Trump’s Hardball on Trade to Test China’s ‘Strategic Composure’Bloomberg News
Escalation in tensions risks pushing President Xi into corner
Gary Cohn resignation a blow to free-trade wing of Trump camp
China’s policy of "strategic composure" in dealing with U.S. President Donald Trump’s America First ethos faces its sternest test yet.
Having already absorbed levies on washing machines and solar panels and last week’s proposed tariffs on steel and aluminum, China awoke Wednesday to news that Trump is mulling a broader clampdown on its investment in the U.S. and tariffs on a range of imports in retaliation for alleged theft of intellectual property. And in a blow to the free-trade wing of Trump’s camp, White House chief economic adviser Gary Cohn announced Tuesday that he’s resigning.
While Chinese media reported Liu He, President Xi Jinping’s top economic policy adviser, said China and the U.S. expressed no desire for a trade war during his recent trip to the U.S., those sentiments may already be out of date. Any escalation of tensions risks pushing Xi into a corner, spurring retaliation and a tit-for-tat trade war between the world’s two biggest economies.
"China is learning the hard way that this administration may not be the pushover that Chinese officials had come to believe it was," said Eswar Prasad, a former chief of the International Monetary Fund’s China division and now a professor at Cornell University in Ithaca, New York. "They may be forced to offer substantive concessions in order to keep the bilateral economic relationship on an even keel. "
In the past few months, China has prepared reforms that may help ease U.S. anger at what it deems to be unfair practices fueling its huge trade deficit with the world’s second-biggest economy. Beijing’s leaders are also wary of a trade war that could increase food prices, which has long been a politically sensitive issue for the Communist Party.
Liu in January said China’s reforms this year would exceed the world’s expectations as the nation celebrates the 40th anniversary of its shift away from a closed Communist system. Visiting Washington last week, Liu again told U.S. business leaders that he’d take steps to overhaul China’s economy, according to a person familiar with the situation.
Analysts predict China will press ahead with plans to open its financial sector to the world, probably even using this pledge as a bargaining tool. Another reason to stay the course: it’s in China’s interests to do so as it seeks to lure more global capital to its markets.
The latest measures being mulled by the Trump administration have wider implications and challenge China’s pivotal "Made in China 2025" strategy, said Xie Dongming, a Singapore-based economist at Oversea-Chinese Banking Corp. The policy blueprint envisions global competitiveness by that year across 10 key industries, from robots to medical devices.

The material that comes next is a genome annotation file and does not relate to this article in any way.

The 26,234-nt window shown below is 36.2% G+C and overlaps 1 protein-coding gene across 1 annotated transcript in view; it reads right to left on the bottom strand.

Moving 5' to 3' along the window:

Whether tensions escalate into a full-blown trade war likely hinge on the outcome of a so-called Section 301 probe and China’s reaction to it, Xie said.
Under the most severe scenario being weighed, the U.S. could impose tariffs on a wide range of Chinese imports, from shoes and clothing to consumer electronics, according to two people familiar with the matter who spoke on condition of anonymity because the discussions aren’t public.
The Trump administration could combine the tariffs with restrictions on Chinese investments in the U.S., which are reviewed for national-security risks by Treasury’s Committee on Foreign Investment in the U.S., the people said. The new measures being considered by the administration could go beyond even domestic security considerations.
"U.S. strategy towards China has shifted from engagement to containment," said Tao Dong, vice chairman for Greater China at Credit Suisse Private Banking in Hong Kong. "The Sino-U.S. relationship may experience some very volatile times ahead."
China’s posture of "strategic composure” toward Trump initially paid off as Trump withdrew or toned down threats to improve ties with Taiwan, brand China a currency manipulator and punish Beijing over its support for North Korea.
While it’s stuck to the same playbook even as Trump slaps on trade tariffs, Xi has indicated before that his patience has limits. During a discussion with Barack Obama days after the 2016 election, Xi told the outgoing U.S. president that he wouldn’t throw the first punch at Trump -- but he also wouldn’t sit back and take one either.
“China will take active measures and not participate in a trade war with the U.S.,” said Zhou Qi, a research fellow at the Chinese Academy of Social Sciences’s Institute of American Studies in Beijing. “China is sincere about making concessions, but those concessions won’t be without limit.”
Imposing tariffs on a wide range of Chinese exports including consumer electronics would be problematic for Trump too. They would ripple across a vast global supply chain, hurting allies from Japan to South Korea and Taiwan as well as companies like Apple Inc. and Walmart Inc.
"The chance of a full on trade war is still small despite the recent rhetoric from the U.S.," said Wang Tao, head of China economic research at UBS Group AG in Hong Kong. "That said, we fully expect U.S.-China trade friction to rise, with the U.S. imposing more trade restrictions/tariffs on more Chinese products."
— With assistance by Kevin Hamlin, Andrew Mayeda, Miao Han, Dandan Li, Jennifer Jacobs, and Brendan Scott